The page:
St. Louis, MO—In honor of the 50th anniversary of the International Photography Hall of Fame and Museum (IPHF), and World Photo Day, the IPHF announced its 2016 class of Photography Hall of Fame inductees. Eight photographers or photography industry visionaries that embody the spirit, artistry and innovation of modern photography were selected:
Ken Burns, documentary filmmaker
Ernst Haas, 20th century professional photographer
Steve Jobs, former Apple Inc. chairman/CEO and technology pioneer
John Knoll, co creator of Adobe Photoshop
Thomas Knoll, cocreator of Adobe Photoshop
Annie Leibovitz, portrait photographer
Graham Nash, creator of fine art digital printing, photographer and musician
Sebastião Salgado, documentary photographer and photojournalist
IPHF representatives and leaders in the photography industry selected inductees. To be eligible, inductees must have made a notable contribution to the art or science of photography that has a significant impact on the photography industry and/or history of photography.
“As we look ahead to the next 50 years of the IPHF, we are honored to continue to recognize and also celebrate photographers and industry professionals that have made significant contributions to the profession, helping to shape and define modern photography,” said Patty Wente, executive director of IPHF.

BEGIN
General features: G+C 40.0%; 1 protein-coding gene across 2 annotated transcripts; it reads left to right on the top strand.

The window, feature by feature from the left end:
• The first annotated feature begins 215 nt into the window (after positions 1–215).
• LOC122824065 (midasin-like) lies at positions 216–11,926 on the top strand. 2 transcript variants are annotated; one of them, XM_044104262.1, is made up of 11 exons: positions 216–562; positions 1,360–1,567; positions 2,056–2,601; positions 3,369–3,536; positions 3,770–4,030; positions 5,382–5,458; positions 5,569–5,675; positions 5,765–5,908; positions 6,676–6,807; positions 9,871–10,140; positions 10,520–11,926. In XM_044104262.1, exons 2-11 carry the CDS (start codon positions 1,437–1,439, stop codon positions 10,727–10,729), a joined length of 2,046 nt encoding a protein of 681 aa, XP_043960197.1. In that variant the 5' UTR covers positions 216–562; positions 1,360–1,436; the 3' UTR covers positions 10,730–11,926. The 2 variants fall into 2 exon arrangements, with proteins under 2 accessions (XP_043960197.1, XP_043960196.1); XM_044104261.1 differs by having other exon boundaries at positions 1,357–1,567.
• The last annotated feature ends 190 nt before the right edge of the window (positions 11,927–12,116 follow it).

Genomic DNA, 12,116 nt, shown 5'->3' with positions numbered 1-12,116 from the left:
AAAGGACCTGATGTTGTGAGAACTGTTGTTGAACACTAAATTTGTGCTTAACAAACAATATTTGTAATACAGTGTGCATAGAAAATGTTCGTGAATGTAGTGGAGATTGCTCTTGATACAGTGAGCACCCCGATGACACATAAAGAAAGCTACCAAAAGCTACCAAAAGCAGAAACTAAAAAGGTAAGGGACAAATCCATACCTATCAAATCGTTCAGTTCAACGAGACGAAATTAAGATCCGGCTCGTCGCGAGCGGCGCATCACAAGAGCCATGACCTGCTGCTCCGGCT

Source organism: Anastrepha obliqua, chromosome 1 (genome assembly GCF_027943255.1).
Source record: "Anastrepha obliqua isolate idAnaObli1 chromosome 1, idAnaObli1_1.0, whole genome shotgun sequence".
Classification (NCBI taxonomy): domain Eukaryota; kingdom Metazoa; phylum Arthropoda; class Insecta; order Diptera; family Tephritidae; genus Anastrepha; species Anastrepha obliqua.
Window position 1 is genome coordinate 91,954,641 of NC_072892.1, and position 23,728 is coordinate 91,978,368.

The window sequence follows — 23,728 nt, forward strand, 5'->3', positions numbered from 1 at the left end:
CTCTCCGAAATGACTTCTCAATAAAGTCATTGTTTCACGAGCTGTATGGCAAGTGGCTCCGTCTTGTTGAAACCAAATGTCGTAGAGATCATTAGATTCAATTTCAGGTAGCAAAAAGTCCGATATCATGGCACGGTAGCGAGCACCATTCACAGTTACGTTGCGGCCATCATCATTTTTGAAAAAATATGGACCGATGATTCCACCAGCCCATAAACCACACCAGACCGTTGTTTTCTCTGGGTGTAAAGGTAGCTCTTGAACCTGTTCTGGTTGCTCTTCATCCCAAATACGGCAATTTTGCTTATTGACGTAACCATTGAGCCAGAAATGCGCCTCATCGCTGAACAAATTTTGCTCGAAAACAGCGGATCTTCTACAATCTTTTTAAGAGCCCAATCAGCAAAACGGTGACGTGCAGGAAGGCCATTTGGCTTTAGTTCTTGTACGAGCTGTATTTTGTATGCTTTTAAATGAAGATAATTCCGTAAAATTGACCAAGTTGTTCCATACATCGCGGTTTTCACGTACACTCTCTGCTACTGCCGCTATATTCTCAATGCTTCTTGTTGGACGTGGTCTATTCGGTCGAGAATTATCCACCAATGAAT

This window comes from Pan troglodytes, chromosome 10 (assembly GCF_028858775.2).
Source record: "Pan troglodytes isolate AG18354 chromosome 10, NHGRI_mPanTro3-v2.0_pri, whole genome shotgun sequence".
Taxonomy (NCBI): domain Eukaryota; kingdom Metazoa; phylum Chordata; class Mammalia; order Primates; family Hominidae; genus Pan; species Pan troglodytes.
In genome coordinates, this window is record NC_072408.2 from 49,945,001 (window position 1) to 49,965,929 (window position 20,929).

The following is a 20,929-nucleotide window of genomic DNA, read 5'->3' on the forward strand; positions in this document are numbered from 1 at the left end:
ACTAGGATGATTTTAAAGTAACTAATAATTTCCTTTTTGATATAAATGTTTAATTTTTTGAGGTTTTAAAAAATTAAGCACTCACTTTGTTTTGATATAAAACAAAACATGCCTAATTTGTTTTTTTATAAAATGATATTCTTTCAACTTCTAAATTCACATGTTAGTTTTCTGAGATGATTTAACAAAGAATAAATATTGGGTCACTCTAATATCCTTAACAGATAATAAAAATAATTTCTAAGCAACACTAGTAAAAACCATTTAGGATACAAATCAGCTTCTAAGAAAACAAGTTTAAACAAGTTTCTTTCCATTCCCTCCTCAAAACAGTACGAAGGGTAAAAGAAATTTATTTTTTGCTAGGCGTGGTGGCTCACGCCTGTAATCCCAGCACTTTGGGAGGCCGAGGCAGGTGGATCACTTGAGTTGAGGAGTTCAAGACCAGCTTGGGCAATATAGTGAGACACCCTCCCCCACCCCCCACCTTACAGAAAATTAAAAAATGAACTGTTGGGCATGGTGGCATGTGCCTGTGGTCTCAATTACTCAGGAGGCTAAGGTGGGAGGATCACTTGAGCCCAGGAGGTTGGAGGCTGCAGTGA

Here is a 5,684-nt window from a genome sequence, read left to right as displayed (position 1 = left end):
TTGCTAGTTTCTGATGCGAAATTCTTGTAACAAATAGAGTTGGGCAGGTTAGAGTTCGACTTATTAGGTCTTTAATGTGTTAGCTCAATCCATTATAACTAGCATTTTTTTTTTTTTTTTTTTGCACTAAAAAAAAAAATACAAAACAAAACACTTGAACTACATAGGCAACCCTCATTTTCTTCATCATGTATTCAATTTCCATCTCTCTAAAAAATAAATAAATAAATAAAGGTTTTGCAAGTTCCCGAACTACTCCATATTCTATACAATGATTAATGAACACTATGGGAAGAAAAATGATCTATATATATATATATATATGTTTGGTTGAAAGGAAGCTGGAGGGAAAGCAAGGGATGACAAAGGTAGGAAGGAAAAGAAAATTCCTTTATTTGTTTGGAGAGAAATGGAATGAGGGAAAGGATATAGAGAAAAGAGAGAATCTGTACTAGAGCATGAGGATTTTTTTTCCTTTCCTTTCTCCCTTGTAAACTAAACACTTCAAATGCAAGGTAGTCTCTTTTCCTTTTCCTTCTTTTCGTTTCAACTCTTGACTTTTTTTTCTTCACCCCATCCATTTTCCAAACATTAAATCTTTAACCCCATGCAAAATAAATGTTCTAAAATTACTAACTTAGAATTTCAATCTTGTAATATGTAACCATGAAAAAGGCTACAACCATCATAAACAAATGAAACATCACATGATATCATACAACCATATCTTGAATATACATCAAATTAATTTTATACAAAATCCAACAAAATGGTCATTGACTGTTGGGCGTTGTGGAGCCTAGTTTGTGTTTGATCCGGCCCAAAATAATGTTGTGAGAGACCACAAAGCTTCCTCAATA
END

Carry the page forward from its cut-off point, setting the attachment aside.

“This year’s inductees represent the perfect combination of innovation and artistry; bridging photography’s pioneering past with its fantastic future.”
Past inductees include Ansel Adams, George Eastman, Edwin Land, Edward Steichen as well as 65 other esteemed professionals.
Inductions will be held at the 50th anniversary celebration on October 28, 2016 in St. Louis, Missouri. For details, contact Patty Wente at 314-4792698 or at Patty.Wente@iphf.org.
Additionally, leading up to the induction and 50th anniversary celebration, IPHF teamed up with the World Photo Day organization. As a result of this partnership, it will profile one inductee on the organization’s blog each week.
The IPHF and Museum is a nonprofit that celebrates the achievements of the inventors, pioneers as well as pivotal artists throughout the history of photography. In addition, it houses works from more than 500 artists, 6,000 historical cameras and more than 30,000 photographs in its permanent collection. iphf.org
IPHF and Museum 2016 Inductees